• randy does it again! In his arrogant way, he parades his “couple of college degrees, one of which is in history”, as if that makes him some kind of authority whose words cannot be gainsaid, and chides me for using Wikipedia.

      Now, he may or may not have noticed (careful reading does not appear to be one of his strong points) that this is a blog, not an academic essay. I, too, would refuse to accept Wikipedia as an authority in a paper submitted to me by a student. But, equally, I would not choose to cite papers from learned journals when pointing the reader of a blog post in the direction of further information. I assume that the readers of this blog are adults who are aware of the limitations of Wikipedia as a source of information (although I have to say that its credibility has improved over the past couple of years, since the policy of source citation has been more rigorously enforced); let them decide how useful (or not) these links are.

      randy appears unaware of the archaeological literature that shows that ley lines are a worthless concept, made up in the 1920s on the basis of very poor evidence. If he’s unwilling to accept that, then he may as well complain that stating that the moon is not made of green cheese prevents us from learning about it.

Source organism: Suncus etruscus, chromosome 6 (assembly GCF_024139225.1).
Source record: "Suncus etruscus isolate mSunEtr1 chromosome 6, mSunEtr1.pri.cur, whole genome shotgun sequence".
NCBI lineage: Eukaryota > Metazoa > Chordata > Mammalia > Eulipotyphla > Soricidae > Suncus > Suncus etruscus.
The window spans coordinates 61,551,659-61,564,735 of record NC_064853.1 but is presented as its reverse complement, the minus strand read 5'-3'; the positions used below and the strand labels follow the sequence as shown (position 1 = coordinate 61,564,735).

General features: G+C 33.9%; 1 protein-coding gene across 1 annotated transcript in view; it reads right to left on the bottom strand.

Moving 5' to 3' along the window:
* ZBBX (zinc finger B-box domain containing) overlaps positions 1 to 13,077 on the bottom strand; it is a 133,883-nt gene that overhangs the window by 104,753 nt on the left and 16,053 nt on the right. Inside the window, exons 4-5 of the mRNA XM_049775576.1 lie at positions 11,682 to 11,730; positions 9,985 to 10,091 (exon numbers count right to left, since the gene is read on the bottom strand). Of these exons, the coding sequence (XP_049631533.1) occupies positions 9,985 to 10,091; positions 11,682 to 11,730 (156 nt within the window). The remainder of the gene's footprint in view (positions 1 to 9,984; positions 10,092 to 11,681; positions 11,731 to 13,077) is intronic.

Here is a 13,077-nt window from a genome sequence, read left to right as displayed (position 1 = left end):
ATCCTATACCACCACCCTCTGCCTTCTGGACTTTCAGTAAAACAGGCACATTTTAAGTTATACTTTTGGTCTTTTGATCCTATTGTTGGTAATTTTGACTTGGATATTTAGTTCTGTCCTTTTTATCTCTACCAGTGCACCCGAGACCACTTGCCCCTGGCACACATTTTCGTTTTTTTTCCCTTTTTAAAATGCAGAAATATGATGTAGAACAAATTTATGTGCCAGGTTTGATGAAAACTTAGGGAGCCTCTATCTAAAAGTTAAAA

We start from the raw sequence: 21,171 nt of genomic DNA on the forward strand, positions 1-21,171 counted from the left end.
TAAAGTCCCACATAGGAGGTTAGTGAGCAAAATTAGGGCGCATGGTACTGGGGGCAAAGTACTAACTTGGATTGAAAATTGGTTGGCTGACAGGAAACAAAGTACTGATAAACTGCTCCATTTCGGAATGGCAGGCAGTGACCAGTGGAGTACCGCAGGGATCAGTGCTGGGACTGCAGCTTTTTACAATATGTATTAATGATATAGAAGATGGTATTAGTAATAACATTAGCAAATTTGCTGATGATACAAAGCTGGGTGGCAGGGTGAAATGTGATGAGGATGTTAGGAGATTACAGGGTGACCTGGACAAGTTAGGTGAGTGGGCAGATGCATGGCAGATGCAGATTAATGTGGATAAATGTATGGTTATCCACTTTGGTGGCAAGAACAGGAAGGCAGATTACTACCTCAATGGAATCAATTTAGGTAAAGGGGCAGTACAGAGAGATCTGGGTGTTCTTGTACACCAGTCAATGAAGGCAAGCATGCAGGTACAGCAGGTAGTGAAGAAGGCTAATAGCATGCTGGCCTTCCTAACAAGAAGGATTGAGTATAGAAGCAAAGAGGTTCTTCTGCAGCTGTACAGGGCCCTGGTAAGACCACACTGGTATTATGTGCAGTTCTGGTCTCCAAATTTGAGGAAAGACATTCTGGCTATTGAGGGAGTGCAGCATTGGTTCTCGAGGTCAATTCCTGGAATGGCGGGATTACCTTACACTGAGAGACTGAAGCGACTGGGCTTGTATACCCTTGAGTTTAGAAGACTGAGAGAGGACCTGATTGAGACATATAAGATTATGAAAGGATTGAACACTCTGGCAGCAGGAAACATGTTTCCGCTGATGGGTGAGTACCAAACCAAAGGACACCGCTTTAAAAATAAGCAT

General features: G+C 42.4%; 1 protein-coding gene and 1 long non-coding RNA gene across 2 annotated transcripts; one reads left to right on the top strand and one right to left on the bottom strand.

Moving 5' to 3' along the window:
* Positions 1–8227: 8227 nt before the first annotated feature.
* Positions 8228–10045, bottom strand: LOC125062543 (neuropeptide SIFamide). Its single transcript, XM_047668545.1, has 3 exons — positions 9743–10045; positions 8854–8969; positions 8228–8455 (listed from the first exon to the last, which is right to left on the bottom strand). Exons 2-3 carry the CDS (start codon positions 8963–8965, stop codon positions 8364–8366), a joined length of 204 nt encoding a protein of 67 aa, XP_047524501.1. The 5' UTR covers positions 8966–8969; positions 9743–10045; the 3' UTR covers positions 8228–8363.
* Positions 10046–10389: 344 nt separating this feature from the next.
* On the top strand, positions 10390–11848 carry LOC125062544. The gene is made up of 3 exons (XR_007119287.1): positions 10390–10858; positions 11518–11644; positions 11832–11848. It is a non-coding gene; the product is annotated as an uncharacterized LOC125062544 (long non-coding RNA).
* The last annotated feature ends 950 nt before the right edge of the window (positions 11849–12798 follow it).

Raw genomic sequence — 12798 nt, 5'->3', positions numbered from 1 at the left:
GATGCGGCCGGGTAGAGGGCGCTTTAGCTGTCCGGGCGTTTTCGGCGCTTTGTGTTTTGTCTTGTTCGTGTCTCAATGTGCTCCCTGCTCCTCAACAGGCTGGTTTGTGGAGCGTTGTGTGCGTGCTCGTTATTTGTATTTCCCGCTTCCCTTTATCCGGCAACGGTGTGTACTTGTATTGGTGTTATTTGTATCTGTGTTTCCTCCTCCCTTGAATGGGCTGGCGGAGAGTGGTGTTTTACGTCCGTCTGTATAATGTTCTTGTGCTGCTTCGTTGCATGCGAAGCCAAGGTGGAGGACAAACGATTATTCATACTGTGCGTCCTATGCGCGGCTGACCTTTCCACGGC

randy, the whole point of this blog is that we need to understand the evidence behind assertions about the past, not accept things because of the perceived authority of the source. Wikipedia has its place, so long as the user recognises its limitations; I’m willing to believe that you understand evidence and how to marshal it in an argument. Unfortunately, you also have untrammelled faith in your own authority. Talking down to me is not going to persuade me that your criticisms have any validity whatsoever.

  9. Really enjoy this blog but I’m not sure where you’re going with this stuff about there being no christian sites on top of neolithic sites. That’s well… that’s just bad archaeology.
    Assuming English Heritage aren’t part of some grand conspiracy, we really ought to be able to trust their website…

    http://www.english-heritage.org.uk/daysout/properties/knowlton-church-and-earthworks/

    And I know it’s kind of by default becuse the great circle does include an entire Norman village, but there does appear to be a Medieval church inside that there Avebury…

    I also think the people of Rudston in Yorkshire might want to have a quiet word too….

    http://en.wikipedia.org/wiki/Rudston_Monolith

    And this is a pretty damn fine example in Jersey, if you have a look…

    http://en.wikipedia.org/wiki/La_Hougue_Bie